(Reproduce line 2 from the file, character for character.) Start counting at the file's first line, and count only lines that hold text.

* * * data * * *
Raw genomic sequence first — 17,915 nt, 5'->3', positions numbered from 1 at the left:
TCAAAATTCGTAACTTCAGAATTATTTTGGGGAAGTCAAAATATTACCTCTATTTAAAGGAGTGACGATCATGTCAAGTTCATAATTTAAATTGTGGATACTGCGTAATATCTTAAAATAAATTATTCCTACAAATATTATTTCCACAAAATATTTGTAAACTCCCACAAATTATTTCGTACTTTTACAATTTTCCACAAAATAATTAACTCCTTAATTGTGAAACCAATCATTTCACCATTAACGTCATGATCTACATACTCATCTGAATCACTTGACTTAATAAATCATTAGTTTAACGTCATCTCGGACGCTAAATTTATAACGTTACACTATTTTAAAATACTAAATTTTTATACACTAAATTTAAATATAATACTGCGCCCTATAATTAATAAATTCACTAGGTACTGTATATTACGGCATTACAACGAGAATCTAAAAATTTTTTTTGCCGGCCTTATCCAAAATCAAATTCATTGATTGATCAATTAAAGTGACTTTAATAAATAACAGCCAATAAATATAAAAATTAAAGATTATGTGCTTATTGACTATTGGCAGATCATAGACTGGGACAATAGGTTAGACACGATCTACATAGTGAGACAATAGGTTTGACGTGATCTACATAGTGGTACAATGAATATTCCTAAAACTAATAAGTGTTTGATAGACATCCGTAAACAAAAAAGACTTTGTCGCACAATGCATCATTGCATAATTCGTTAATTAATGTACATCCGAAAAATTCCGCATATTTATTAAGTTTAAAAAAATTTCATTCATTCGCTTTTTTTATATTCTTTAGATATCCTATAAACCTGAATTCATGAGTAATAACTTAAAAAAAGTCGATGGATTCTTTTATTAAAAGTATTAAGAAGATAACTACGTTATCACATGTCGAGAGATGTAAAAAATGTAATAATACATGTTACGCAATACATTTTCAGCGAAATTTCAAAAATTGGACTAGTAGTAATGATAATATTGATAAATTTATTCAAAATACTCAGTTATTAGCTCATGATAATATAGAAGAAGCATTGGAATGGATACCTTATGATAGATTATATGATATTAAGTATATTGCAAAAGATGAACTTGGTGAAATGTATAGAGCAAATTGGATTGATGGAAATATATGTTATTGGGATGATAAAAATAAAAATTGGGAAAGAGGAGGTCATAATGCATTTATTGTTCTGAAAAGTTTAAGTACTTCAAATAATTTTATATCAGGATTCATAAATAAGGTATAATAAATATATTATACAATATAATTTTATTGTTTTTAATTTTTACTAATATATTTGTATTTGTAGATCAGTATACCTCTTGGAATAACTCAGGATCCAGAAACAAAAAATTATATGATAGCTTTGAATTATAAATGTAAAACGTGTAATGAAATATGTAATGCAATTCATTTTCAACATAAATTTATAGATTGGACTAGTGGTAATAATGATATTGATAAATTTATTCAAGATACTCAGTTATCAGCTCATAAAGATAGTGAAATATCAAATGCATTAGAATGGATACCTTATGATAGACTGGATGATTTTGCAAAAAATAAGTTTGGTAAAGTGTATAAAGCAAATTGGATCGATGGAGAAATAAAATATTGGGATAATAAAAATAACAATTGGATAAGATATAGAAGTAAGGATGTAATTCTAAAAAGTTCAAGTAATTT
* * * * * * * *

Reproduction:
TCAAAATTCGTAACTTCAGAATTATTTTGGGGAAGTCAAAATATTACCTCTATTTAAAGGAGTGACGATCATGTCAAGTTCATAATTTAAATTGTGGATACTGCGTAATATCTTAAAATAAATTATTCCTACAAATATTATTTCCACAAAATATTTGTAAACTCCCACAAATTATTTCGTACTTTTACAATTTTCCACAAAATAATTAACTCCTTAATTGTGAAACCAATCATTTCACCATTAACGTCATGATCTACATACTCATCTGAATCACTTGACTTAATAAATCATTAGTTTAACGTCATCTCGGACGCTAAATTTATAACGTTACACTATTTTAAAATACTAAATTTTTATACACTAAATTTAAATATAATACTGCGCCCTATAATTAATAAATTCACTAGGTACTGTATATTACGGCATTACAACGAGAATCTAAAAATTTTTTTTGCCGGCCTTATCCAAAATCAAATTCATTGATTGATCAATTAAAGTGACTTTAATAAATAACAGCCAATAAATATAAAAATTAAAGATTATGTGCTTATTGACTATTGGCAGATCATAGACTGGGACAATAGGTTAGACACGATCTACATAGTGAGACAATAGGTTTGACGTGATCTACATAGTGGTACAATGAATATTCCTAAAACTAATAAGTGTTTGATAGACATCCGTAAACAAAAAAGACTTTGTCGCACAATGCATCATTGCATAATTCGTTAATTAATGTACATCCGAAAAATTCCGCATATTTATTAAGTTTAAAAAAATTTCATTCATTCGCTTTTTTTATATTCTTTAGATATCCTATAAACCTGAATTCATGAGTAATAACTTAAAAAAAGTCGATGGATTCTTTTATTAAAAGTATTAAGAAGATAACTACGTTATCACATGTCGAGAGATGTAAAAAATGTAATAATACATGTTACGCAATACATTTTCAGCGAAATTTCAAAAATTGGACTAGTAGTAATGATAATATTGATAAATTTATTCAAAATACTCAGTTATTAGCTCATGATAATATAGAAGAAGCATTGGAATGGATACCTTATGATAGATTATATGATATTAAGTATATTGCAAAAGATGAACTTGGTGAAATGTATAGAGCAAATTGGATTGATGGAAATATATGTTATTGGGATGATAAAAATAAAAATTGGGAAAGAGGAGGTCATAATGCATTTATTGTTCTGAAAAGTTTAAGTACTTCAAATAATTTTATATCAGGATTCATAAATAAGGTATAATAAATATATTATACAATATAATTTTATTGTTTTTAATTTTTACTAATATATTTGTATTTGTAGATCAGTATACCTCTTGGAATAACTCAGGATCCAGAAACAAAAAATTATATGATAGCTTTGAATTATAAATGTAAAACGTGTAATGAAATATGTAATGCAATTCATTTTCAACATAAATTTATAGATTGGACTAGTGGTAATAATGATATTGATAAATTTATTCAAGATACTCAGTTATCAGCTCATAAAGATAGTGAAATATCAAATGCATTAGAATGGATACCTTATGATAGACTGGATGATTTTGCAAAAAATAAGTTTGGTAAAGTGTATAAAGCAAATTGGATCGATGGAGAAATAAAATATTGGGATAATAAAAATAACAATTGGATAAGATATAGAAGTAAGGATGTAATTCTAAAAAGTTCAAGTAATTT